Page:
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Connecticut Mortgage Rates
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By: Lisa Burden | September 21st, 2012
Refinances have been responsible for almost 72 percent of mortgage loan originations from January through June of 2012. Many have named the Home Affordable Refinance Program (HARP) as the driver behind the numbers.
HARP activity increased 93.8 percent between the final quarter of 2011 and the first quarter of 2012 and then increased an additional 34.7 percent in the second quarter – an increase widely attributed to the new securitization option for refinances with a loan-to-value of more than 125 percent.
Refinancing under HARP 2.0 surged after Freddie Mac put into place a guarantor for lenders involved in the program. A Freddie Mac spokesman said, in an earlier interview, that the GSE had seen a significant pick up in activity of high LTV loans including loans of 125% or more. June 1 was the first day lenders could use to deliver the guarantor, making the loans easier to sell on the secondary market.
Previously, Open Access HARP 2.0’s could only be sold for cash. Now, Open Access HARP 2’s can be delivered through the guarantor program. “That’s significant because most of the largest lenders’ systems are built around the guarantor option and previously Open Access HARP 2.0′s could only be delivered through the Cash option,” the spokesman said.
As a result, there came into existence two ways that a lender could deliver HARPs to Freddie Mac –cash or guarantor where the lenders could sell conventional fixed-rate mortgages in exchange for a Freddie Mortgage Backed Security that represented an undivided interest in the same mortgages, in other words, a Freddie guaranteed security for loans. The guaranty apparently helped to diminish lender fears over defaults under the refinancing program.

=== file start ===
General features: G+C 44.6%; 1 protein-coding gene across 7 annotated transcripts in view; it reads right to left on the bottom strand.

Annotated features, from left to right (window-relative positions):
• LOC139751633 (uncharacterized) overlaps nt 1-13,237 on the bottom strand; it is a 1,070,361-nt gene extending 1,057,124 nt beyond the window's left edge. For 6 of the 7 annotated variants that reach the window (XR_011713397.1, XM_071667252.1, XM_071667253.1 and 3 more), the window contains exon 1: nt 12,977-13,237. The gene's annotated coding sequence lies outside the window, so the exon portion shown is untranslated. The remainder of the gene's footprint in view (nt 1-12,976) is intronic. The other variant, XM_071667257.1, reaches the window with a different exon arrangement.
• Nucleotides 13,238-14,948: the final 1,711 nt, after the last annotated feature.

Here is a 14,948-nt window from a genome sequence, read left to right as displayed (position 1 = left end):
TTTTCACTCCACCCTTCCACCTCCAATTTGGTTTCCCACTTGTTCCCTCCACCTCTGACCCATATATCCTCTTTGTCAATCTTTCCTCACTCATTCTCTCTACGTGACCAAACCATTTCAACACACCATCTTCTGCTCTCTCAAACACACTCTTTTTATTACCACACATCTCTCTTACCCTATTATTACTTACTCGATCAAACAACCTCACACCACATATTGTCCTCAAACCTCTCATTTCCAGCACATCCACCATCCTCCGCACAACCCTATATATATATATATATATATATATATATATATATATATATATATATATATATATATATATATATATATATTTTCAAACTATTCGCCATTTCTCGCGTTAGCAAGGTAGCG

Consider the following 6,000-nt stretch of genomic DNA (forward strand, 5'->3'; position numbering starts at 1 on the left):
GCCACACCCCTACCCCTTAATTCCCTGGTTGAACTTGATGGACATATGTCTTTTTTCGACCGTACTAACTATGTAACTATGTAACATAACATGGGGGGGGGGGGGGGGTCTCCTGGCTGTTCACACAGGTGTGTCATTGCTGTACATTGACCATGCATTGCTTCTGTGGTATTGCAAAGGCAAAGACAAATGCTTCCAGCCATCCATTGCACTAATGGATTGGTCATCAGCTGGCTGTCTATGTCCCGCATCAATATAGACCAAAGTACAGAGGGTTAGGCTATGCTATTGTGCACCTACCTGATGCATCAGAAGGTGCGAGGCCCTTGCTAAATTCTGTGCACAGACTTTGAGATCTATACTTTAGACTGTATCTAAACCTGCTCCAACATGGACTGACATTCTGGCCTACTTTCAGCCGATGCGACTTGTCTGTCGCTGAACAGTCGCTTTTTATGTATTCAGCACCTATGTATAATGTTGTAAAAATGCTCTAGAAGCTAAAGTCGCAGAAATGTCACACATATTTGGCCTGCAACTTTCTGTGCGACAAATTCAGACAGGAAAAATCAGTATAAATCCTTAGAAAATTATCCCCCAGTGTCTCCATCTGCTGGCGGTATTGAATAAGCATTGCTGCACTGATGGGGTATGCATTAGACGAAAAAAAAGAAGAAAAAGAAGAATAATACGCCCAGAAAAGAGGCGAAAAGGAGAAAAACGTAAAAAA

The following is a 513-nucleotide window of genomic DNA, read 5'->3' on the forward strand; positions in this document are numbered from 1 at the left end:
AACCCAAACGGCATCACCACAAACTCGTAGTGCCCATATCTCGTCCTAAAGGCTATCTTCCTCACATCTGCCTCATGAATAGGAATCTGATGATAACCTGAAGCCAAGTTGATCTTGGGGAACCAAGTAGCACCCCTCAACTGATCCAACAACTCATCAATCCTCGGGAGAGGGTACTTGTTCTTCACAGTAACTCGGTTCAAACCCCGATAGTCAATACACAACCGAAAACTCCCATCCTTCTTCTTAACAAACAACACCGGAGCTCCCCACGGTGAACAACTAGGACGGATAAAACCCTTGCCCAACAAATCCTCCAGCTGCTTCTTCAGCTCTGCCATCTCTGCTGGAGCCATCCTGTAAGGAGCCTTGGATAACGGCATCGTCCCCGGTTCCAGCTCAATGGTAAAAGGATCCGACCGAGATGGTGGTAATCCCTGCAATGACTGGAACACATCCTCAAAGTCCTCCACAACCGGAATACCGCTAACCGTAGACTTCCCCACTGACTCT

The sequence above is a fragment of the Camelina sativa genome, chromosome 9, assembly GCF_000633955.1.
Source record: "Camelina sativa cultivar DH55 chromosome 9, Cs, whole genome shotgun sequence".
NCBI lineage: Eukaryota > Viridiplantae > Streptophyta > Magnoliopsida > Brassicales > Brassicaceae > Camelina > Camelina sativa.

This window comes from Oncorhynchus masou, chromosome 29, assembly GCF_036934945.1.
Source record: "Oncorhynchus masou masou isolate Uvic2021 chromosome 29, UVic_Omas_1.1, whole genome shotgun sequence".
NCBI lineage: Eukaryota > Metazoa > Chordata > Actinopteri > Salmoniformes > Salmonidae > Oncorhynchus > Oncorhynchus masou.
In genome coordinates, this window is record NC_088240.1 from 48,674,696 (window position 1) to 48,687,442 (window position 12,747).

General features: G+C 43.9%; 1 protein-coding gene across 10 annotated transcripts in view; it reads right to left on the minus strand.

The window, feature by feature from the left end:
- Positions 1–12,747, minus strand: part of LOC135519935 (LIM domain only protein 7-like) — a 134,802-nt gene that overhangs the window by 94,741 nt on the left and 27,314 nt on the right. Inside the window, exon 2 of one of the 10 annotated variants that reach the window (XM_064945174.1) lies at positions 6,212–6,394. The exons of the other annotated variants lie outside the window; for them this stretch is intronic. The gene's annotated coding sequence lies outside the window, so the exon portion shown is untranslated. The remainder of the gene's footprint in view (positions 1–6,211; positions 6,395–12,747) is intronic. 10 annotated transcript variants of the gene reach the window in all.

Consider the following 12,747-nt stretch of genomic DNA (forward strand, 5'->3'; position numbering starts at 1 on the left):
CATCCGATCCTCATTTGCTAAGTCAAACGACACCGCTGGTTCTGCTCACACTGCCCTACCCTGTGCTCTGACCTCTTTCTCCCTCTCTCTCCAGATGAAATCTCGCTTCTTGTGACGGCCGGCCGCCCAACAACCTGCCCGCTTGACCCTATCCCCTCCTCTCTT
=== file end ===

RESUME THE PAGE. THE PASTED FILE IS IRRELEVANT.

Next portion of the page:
In Connecticut, there were 2,036 HARP refinances from January through July 2012 with 1,441 HARP refinances within the 80 percent to 105 percent LTV, 467 HARP refinances within the 105 percent to 125 percent LTV and 128 HARP refinances with an LTV greater than 125 percent.
HARP was launched in 2009 to help homeowners who are underwater on their mortgages refinance their home loans. The program has been tweaked several times since its inception as a result of criticism from both lenders and borrowers. In an earlier version of HARP, there was a 125 percent loan-to-value ceiling. That ceiling, which was proving to be a detriment to homeowners who wanted to refinance under the program, was eliminated this summer.
To qualify, a mortgage must be owned by Fannie Mae or Freddie Mac and it must have closed before June 1, 2009. An appraisal is not required under the program. In addition, you are not eligible if you missed any mortgage payments by more than 30 days in the last six months; however, after you make enough payments on time, you can become eligible.
FreeRateUpdate.com surveys more than two dozen wholesale and direct lenders’ rate sheets to determine the most accurate mortgage rates available to well qualified consumers at a standard 0.7 to 1% origination fee.
Latest HARP Mortgage News March 12th, 2014
Housing Price Declines Slowing in Connecticut; FHA Streamline Refinance Available to Borrowers
By: Lisa Burden | September 20th, 2012
Connecticut housing markets have declined at a slower pace this year than the year before, according to information recently provided by the University of Connecticut School of Business, Center for Real Estate and Urban Economic Studies. The report lists some … Continue reading
Connecticut Mortgage Rates: Connecticut Mortgage Rates Are Finally Stable
By: Vanessa Rodriguez | January 27th, 2011
Last week, Connecticut mortgage rates increased due to pessimism in home construction and slight dips in mortgage backed securities prices. Fortunately, mortgage rates in Connecticut have remained stable. However, speculation of investor repricing because of today’s Fed meeting could cause another increase in mortgage prices. Continue reading